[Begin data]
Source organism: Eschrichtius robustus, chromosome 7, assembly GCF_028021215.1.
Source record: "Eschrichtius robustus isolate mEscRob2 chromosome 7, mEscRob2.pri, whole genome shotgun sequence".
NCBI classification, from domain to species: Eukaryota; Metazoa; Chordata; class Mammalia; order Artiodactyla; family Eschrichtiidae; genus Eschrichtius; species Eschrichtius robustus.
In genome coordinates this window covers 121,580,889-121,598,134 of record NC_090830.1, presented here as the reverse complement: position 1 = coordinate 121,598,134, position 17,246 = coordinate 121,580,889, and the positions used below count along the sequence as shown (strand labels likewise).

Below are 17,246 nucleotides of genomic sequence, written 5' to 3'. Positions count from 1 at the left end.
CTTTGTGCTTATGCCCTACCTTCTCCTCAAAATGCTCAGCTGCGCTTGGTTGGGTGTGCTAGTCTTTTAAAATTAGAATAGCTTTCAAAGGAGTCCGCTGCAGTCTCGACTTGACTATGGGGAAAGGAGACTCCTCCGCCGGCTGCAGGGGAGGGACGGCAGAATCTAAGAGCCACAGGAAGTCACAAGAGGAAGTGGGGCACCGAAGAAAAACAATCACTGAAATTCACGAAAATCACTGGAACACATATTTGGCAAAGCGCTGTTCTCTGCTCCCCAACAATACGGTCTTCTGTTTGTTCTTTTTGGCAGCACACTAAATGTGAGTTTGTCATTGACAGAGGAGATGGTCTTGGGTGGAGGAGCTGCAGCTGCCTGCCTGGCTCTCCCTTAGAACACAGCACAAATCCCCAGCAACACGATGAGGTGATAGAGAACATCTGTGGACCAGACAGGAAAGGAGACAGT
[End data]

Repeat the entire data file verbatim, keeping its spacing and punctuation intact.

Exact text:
Source organism: Eschrichtius robustus, chromosome 7, assembly GCF_028021215.1.
Source record: "Eschrichtius robustus isolate mEscRob2 chromosome 7, mEscRob2.pri, whole genome shotgun sequence".
NCBI classification, from domain to species: Eukaryota; Metazoa; Chordata; class Mammalia; order Artiodactyla; family Eschrichtiidae; genus Eschrichtius; species Eschrichtius robustus.
In genome coordinates this window covers 121,580,889-121,598,134 of record NC_090830.1, presented here as the reverse complement: position 1 = coordinate 121,598,134, position 17,246 = coordinate 121,580,889, and the positions used below count along the sequence as shown (strand labels likewise).

Below are 17,246 nucleotides of genomic sequence, written 5' to 3'. Positions count from 1 at the left end.
CTTTGTGCTTATGCCCTACCTTCTCCTCAAAATGCTCAGCTGCGCTTGGTTGGGTGTGCTAGTCTTTTAAAATTAGAATAGCTTTCAAAGGAGTCCGCTGCAGTCTCGACTTGACTATGGGGAAAGGAGACTCCTCCGCCGGCTGCAGGGGAGGGACGGCAGAATCTAAGAGCCACAGGAAGTCACAAGAGGAAGTGGGGCACCGAAGAAAAACAATCACTGAAATTCACGAAAATCACTGGAACACATATTTGGCAAAGCGCTGTTCTCTGCTCCCCAACAATACGGTCTTCTGTTTGTTCTTTTTGGCAGCACACTAAATGTGAGTTTGTCATTGACAGAGGAGATGGTCTTGGGTGGAGGAGCTGCAGCTGCCTGCCTGGCTCTCCCTTAGAACACAGCACAAATCCCCAGCAACACGATGAGGTGATAGAGAACATCTGTGGACCAGACAGGAAAGGAGACAGT